Wednesday, March 17, 2010

Dodd's Financial Reform Bill

So the Senate seems poised to move forward on financial reform. On Monday Chairman Chris Dodd of the Senate Finance Committee approved a 1336 page bill aimed at preventing the next financial meltdown. There are many important provisions in the bill, including shareholder rights, the Kanjorski Amendment authorizing prudential divestitures, a new consumer protection regime, derivatives regulation and new hedge fund regulations. All of this is good news.

Yet, on the flip side there is still much cause for concern. The lobbyists seemed equally poised to water down the bill, with the US Chamber of Commerce alone prepared to spend $3 million to lobby against the bill. Moreover, it is interesting that the bank index considers the bill a non-event.

So, I suppose it is a step in the right direction. Yet, I have this sinking feeling that it is Sarbanes-Oxley all over again. A step in the right direction that will do little to stop the next meltdown.


  1. There are significant concerns with the most recent Sen. Dodd initiative at financial reform. In today's Washington Post, columnist Steven Pearlstein aptly wrote the following: "There are so many political accommodations involving carve-outs and size limits and overlapping responsibilities that it creates exactly the kind of complexity, the opportunities for regulatory arbitrage and the lack of accountability that got us into this mess in the first place. It's worth remembering that many of the credit-default swaps that contributed to the recent crisis were originally devised by banks as a way around the old Depression-era law meant to keep banks out of the securities business, and by insurance companies looking to avoid insurance regulation.

    Financial regulation works best when the rules and structures are simple and straightforward and regulators are invested with discretion for achieving broadly stated goals. Obviously, such an approach requires trust in the competence, integrity and reasonableness of regulators, which as we all know cannot be guaranteed. But, at the end of the day, if you can't trust the regulators, the system is doomed to fail, no matter how the law is written."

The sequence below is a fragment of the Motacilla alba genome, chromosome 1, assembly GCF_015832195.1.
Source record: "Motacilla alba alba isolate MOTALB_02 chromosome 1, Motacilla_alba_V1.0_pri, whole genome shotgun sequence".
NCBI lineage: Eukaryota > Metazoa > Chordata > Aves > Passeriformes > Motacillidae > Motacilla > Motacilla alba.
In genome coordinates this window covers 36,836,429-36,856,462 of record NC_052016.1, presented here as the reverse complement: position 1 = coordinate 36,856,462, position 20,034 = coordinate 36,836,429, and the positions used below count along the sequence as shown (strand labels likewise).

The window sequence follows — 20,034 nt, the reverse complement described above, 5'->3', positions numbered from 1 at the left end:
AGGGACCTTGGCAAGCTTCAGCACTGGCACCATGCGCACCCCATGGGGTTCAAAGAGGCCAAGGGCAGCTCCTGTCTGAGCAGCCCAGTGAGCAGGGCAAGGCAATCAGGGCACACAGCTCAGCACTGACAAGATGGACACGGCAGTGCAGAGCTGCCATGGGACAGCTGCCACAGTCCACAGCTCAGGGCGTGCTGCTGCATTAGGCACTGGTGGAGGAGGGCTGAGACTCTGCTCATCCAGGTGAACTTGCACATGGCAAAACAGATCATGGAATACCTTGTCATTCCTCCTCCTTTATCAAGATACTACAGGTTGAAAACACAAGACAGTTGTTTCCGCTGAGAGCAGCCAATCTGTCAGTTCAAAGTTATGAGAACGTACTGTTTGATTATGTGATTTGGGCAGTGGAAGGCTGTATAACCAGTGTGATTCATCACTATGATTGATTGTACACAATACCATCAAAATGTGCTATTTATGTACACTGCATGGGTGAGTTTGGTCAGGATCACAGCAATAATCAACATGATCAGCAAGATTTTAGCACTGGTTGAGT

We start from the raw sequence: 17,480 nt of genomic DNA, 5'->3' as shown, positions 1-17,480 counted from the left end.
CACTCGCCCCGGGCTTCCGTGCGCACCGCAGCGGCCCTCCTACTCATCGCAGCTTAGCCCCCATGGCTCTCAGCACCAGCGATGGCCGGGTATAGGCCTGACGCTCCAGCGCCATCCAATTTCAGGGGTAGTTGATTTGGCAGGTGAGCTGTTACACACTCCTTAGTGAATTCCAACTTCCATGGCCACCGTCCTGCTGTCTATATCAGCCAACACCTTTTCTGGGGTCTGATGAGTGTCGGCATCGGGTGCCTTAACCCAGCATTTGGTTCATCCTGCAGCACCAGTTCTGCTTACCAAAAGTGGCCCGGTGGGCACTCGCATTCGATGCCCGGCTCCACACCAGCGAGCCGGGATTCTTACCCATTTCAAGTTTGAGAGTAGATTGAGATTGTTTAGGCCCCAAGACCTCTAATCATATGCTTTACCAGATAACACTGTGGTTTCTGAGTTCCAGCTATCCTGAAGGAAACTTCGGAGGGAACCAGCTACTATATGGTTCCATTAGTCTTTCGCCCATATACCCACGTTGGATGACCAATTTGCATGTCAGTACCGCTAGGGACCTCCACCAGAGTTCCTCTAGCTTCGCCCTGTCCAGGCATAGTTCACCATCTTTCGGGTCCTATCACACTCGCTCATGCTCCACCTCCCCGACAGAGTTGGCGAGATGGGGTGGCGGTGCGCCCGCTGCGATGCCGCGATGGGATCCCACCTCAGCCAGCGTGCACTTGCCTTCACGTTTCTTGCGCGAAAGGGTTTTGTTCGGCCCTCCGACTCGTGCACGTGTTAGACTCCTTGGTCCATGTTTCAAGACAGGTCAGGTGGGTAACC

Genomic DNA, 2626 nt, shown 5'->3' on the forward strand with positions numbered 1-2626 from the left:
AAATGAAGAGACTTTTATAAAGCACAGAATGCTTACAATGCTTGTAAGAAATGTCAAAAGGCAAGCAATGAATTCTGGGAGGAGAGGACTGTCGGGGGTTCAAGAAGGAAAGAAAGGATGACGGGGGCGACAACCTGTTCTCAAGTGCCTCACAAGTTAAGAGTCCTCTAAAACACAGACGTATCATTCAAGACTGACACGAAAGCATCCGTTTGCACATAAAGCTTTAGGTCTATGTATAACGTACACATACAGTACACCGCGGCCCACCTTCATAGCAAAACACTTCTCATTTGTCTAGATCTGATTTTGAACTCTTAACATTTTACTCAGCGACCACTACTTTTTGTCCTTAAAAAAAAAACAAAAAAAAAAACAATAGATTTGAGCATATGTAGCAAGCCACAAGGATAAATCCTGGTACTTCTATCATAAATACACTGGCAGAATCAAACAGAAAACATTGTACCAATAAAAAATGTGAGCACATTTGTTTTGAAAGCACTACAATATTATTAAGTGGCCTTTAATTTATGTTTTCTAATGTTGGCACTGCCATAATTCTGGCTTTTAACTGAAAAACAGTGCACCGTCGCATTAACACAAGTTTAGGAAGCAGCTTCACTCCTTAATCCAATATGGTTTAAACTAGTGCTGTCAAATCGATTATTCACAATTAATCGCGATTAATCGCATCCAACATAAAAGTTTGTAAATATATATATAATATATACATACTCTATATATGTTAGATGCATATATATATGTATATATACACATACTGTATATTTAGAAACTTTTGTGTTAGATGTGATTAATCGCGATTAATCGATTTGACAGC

2. Sen. Dodd’s latest version of his financial reform bill leaves it to bank regulators to protect borrowers from predatory lenders. His current proposal gives a great deal of discretion in regulation to the Fed. However, at a press conference in November of ’09, Sen. Dodd said, "[o]ver the last number of years when [the Fed] took on consumer-protection responsibility and regulation of bank holding companies, it was an abysmal failure." Sen. Dodd’s settling on the Fed, among other regulators like the FDIC, seems like a political concession and the standalone consumer protection agency free from political interference doesn’t seem like a viable option.

  3. Senator Dodd's reform efforts are a start in the prevention of the next financial meltdown. It brings a sigh of relief that action is being taken to prevent future financial meltdowns. However, it is unlikely that his efforts will actually prevent another financial disaster. In fact, the financial reform bill may even cause more difficulties in the financial world with its complexities.

  4. The financial institutions that would be affected by financial reform simply have too much money to spend on lobbying to allow Congress to pass a strong financial reform bill. These Congressmen propose a bill with energy and an aim to what seems to be a big change in the way American opperates, yet, enter the lobbyist and these congressmen seem to relax a little bit. I think these congressmen come out with most of these bills just to collect from lobbyist. Seriously, its kind of a joke if you ask me.